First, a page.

Wednesday, April 8, 2015

Spring Class - Foggy Morning

Spring break is over and it is back to class! The watercolor class is evolving from just painting flowers to painting a little bit of everything and experimenting with different techniques. So expect some different looking art on here.

This first week we are working on values again. Values can make or break a painting, I know many painters worry about the temperature of their colors, warm or cold colors, but without a good working knowledge of values in those colors the paintings don't work very well.

 This is the reference photo for the painting in class. It was taken early in the morning before the fog burnt off. I found it interesting because of the depth created by the fog on the trees and vegetation. Plus the color of the sky against the silhouettes of the trees created  a mysterious mood to the whole scene.

What I didn't particularly care for was that the trees bled off the bottom, so I made several changes to the final drawing for the painting. The trees have a base in the painting and I added a path and a birdbath.

After getting my drawing on the paper, 140# Arches cold press, I worked out the colors that would be used on the painting. The reason I did a color chart on this painting is because I really wanted a limited number of colors to help keep the mood of the painting. So for this painting I used Cadmium Yellow, Quinacridone Pink, Cerulean Blue, and Paynes Gray.

The Quinacridone Pink was a wonderful color to work with, mixed with Paynes Gray it made the perfect "foggy" mist, then adding a touch of Cerulean Blue  turned it into a more "smokey" ground mist.  I was surprised when I added it around the sun how a bit of an orange color around the bottom of the sun happened. One of those happy accidents that Bob Ross use to talk about!! I hope you all remember Bob Ross, he is still in reruns today.
 Okay, to start the painting I wet my paper, the paper should not have any puddles on it, but you want to make sure that there are no dry spots either. If you tilt the paper to one side you can see where it is wet and where you might need to add some more water. I have found a small fine spray bottle works great for this or a haku bush. Be sure you are using clean water. I started by putting the Cadmium yellow in the sun area, then added the Quinacridone Pink going towards the top of my paper, and tilting my paper towards the top to make the colors run. While the paper is still wet I started adding the Cerulean Blue below the sun, adding some pink and even some Paynes Gray as it moved more to the bottom.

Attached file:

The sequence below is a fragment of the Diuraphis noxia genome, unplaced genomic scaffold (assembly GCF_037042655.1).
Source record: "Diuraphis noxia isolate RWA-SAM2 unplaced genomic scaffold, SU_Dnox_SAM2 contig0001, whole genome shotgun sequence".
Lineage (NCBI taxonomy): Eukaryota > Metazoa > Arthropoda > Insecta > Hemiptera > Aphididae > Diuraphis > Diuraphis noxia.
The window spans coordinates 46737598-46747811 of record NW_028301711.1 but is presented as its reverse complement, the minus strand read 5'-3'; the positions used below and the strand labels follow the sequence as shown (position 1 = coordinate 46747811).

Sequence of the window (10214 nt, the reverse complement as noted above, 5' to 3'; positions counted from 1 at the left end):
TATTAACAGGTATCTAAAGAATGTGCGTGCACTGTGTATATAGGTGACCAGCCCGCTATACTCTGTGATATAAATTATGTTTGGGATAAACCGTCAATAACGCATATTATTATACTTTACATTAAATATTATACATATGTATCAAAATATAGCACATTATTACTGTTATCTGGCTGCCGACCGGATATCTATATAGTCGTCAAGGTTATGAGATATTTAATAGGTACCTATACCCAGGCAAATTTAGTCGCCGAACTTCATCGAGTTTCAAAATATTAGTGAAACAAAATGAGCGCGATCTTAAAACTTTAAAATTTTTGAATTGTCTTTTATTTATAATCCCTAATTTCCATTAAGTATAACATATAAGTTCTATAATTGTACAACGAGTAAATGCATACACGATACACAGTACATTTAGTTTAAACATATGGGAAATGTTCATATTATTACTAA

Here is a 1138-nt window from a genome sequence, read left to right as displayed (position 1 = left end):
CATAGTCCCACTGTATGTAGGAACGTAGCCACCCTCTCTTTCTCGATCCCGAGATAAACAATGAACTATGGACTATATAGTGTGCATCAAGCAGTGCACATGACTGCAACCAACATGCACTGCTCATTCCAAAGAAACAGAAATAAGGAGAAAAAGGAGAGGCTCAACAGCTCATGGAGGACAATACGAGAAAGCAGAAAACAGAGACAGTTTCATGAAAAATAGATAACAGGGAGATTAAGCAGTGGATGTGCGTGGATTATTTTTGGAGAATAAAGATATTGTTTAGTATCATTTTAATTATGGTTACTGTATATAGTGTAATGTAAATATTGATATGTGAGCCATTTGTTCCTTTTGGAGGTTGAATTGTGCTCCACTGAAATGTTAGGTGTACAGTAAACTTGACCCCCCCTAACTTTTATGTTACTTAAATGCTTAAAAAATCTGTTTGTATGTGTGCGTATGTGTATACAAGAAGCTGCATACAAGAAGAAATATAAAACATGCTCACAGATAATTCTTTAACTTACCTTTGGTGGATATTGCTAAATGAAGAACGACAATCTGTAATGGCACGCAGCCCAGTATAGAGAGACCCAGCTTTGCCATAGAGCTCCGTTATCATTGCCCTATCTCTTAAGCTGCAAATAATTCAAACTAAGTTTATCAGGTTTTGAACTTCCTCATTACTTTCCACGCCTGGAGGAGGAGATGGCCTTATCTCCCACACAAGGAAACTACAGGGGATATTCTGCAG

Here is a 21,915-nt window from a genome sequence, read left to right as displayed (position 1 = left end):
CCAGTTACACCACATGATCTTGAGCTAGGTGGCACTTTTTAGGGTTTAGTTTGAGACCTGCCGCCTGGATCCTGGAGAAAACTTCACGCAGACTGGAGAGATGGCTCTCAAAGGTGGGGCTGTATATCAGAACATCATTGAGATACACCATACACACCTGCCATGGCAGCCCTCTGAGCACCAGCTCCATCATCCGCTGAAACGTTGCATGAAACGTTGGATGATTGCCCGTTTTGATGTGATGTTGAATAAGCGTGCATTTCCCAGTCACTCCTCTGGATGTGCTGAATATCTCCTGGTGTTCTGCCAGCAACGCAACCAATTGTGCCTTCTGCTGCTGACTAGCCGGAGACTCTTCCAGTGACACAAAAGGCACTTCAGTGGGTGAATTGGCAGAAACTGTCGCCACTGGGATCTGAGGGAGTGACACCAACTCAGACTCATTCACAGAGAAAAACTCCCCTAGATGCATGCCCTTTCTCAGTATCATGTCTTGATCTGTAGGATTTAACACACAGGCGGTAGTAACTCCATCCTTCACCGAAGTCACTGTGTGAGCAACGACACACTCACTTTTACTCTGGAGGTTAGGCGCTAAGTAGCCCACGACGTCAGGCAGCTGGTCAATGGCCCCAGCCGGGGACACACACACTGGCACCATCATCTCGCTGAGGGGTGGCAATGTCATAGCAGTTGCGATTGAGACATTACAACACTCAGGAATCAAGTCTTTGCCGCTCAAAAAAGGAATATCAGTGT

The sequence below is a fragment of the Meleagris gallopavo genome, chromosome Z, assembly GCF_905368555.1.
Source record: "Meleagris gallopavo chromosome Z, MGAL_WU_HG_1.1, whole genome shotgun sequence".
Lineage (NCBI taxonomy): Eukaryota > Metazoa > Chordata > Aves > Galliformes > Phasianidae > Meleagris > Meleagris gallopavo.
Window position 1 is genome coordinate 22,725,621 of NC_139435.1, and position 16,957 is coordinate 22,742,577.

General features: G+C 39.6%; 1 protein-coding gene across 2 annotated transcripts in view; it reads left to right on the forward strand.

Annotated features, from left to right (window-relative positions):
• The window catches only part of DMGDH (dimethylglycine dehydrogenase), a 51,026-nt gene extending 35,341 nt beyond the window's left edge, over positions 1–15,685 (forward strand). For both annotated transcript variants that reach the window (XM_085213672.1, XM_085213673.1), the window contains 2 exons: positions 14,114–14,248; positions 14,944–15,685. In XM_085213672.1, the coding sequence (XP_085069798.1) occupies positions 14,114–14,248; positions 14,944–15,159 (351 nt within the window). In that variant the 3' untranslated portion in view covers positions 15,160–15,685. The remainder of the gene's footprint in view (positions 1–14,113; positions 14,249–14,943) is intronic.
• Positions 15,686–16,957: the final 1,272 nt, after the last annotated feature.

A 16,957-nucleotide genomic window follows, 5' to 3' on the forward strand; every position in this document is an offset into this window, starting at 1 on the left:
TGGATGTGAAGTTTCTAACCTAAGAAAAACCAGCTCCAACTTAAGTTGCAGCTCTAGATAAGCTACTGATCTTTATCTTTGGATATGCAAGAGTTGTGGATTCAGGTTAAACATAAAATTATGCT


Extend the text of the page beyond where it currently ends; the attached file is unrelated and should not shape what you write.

When you are doing a wash of color like this keep in mind that once you have put the color down don't try to add or lift color while it is still wet. It will cause marks that are very difficult to remove. When you are doing a wash it has to be done all at once in a timely manner, before the paper is dry.
As the paper was drying I used a wadded up kleenex to blott out some clouds in the sky.

If you are working on a large piece of paper, do the wash in areas rather than the whole paper at once. In this piece the wash could be broken where the sky and fog meet. After the first few you do it becomes easier to do the whole background at one time. All it takes is a bit of confidence and a some preplanning on where you want to put your color. You can manipulate the colors in a wash by tipping and tilting your paper as it dries.